Photo of William II of the Netherlands

7. William II of the Netherlands (1792 - 1849)

With an HPI of 69.89, William II of the Netherlands is the 7th most famous Dutch Politician.  His biography has been translated into 56 different languages.

William II (Dutch: Willem Frederik George Lodewijk; English: William Frederick George Louis; 6 December 1792 – 17 March 1849) was King of the Netherlands, Grand Duke of Luxembourg, and Duke of Limburg. William II was the son of William I and Wilhelmine of Prussia. When his father, who up to that time ruled as sovereign prince, proclaimed himself king in 1815, he became Prince of Orange as heir apparent of the United Kingdom of the Netherlands. With the abdication of his father on 7 October 1840, William II became king. During his reign, the Netherlands became a parliamentary democracy with the new constitution of 1848. William II was married to Anna Pavlovna of Russia. They had four sons and one daughter. William II died on 17 March 1849 and was succeeded by his son William III.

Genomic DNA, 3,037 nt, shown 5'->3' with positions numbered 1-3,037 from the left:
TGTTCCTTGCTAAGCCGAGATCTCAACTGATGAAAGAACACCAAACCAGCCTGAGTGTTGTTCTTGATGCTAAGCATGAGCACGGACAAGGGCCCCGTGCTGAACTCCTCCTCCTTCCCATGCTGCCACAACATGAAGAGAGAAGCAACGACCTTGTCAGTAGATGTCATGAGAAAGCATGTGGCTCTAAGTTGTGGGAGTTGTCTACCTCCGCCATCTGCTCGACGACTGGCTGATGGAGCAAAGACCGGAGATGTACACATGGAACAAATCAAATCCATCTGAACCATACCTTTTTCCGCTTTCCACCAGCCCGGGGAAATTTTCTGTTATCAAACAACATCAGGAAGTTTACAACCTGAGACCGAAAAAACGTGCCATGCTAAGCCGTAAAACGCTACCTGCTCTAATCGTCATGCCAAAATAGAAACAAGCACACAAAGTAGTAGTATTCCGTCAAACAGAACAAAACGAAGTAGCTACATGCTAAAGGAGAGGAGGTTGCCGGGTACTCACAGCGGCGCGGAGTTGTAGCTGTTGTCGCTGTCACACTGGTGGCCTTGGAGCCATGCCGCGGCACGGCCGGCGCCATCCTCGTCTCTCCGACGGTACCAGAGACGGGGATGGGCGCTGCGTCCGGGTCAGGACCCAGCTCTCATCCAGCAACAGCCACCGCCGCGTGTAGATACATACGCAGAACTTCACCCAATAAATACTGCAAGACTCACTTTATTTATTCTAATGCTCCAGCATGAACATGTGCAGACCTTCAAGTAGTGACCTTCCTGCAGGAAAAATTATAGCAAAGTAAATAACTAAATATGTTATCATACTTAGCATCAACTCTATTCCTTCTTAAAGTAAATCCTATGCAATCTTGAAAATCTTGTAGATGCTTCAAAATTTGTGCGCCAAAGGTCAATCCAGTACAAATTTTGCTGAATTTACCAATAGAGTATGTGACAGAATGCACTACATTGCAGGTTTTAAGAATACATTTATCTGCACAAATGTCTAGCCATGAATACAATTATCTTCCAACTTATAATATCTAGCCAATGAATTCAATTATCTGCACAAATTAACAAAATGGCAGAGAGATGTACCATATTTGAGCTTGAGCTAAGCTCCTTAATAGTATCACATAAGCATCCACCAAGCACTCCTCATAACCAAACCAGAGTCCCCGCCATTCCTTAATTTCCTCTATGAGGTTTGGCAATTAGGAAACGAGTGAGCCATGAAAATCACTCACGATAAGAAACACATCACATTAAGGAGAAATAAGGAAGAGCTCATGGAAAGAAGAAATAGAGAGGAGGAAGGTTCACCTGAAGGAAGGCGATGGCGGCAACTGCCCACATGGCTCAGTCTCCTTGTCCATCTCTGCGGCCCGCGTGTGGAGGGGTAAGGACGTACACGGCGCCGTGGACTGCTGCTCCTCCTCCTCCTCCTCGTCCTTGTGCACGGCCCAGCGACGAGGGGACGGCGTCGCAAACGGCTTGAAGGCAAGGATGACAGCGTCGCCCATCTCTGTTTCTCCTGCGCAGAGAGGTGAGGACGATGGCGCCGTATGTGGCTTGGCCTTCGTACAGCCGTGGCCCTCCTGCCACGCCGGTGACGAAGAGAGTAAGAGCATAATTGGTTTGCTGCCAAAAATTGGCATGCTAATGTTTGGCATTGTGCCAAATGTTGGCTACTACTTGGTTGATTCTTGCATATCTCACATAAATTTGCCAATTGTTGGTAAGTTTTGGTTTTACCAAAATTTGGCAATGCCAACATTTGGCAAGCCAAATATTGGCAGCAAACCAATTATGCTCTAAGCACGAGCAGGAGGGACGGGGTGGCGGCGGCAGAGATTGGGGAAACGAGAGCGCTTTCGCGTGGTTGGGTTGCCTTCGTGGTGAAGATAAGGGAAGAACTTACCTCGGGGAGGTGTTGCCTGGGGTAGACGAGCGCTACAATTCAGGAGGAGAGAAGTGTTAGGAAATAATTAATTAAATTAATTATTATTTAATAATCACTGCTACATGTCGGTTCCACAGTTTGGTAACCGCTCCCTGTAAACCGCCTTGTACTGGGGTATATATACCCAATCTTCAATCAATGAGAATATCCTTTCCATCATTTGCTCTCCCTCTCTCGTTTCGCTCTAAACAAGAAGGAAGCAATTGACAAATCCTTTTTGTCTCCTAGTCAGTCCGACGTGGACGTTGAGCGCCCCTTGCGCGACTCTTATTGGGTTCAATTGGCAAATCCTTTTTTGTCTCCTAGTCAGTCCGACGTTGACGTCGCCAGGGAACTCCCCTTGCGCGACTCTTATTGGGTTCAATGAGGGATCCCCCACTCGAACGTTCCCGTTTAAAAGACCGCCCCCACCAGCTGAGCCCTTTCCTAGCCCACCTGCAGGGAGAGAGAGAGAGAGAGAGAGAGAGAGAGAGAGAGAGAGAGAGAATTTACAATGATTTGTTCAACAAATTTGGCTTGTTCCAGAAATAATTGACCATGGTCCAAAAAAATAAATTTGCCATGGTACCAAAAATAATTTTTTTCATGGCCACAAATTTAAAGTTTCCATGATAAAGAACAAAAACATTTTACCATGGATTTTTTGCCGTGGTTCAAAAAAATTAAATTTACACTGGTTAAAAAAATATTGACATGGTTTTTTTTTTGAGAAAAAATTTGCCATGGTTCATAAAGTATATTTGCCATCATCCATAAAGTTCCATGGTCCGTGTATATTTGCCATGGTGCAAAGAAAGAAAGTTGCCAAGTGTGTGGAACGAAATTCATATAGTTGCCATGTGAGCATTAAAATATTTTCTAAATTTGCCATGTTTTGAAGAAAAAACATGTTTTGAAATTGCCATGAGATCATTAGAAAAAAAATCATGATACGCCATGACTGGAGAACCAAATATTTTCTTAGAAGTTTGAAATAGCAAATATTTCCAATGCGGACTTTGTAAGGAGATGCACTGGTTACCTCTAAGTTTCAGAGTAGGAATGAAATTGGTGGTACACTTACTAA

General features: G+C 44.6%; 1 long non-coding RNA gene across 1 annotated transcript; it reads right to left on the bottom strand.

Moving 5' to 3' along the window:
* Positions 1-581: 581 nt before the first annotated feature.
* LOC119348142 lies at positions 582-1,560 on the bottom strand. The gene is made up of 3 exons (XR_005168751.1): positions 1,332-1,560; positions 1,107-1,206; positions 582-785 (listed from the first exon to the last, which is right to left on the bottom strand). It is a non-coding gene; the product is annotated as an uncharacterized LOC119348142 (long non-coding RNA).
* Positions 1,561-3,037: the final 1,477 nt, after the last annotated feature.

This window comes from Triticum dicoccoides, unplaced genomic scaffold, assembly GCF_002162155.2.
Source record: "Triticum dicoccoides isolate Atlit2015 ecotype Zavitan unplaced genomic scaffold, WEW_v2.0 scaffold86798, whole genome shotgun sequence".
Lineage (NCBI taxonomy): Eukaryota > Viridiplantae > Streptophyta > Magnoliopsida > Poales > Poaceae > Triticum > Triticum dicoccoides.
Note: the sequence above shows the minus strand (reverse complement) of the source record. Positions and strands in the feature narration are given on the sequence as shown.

Photo of William II, Prince of Orange

8. William II, Prince of Orange (1626 - 1650)

With an HPI of 67.11, William II, Prince of Orange is the 8th most famous Dutch Politician.  His biography has been translated into 40 different languages.

William II (Dutch: Willem II van Oranje-Nassau; 27 May 1626 – 6 November 1650) was sovereign Prince of Orange and Stadtholder of Holland, Zeeland, Utrecht, Guelders, Overijssel and Groningen in the United Provinces of the Netherlands from 14 March 1647 until his death three years later. His only child, William III, reigned as King of England, Ireland, and Scotland.

Photo of Johan de Witt

9. Johan de Witt (1625 - 1672)

With an HPI of 66.27, Johan de Witt is the 9th most famous Dutch Politician.  His biography has been translated into 37 different languages.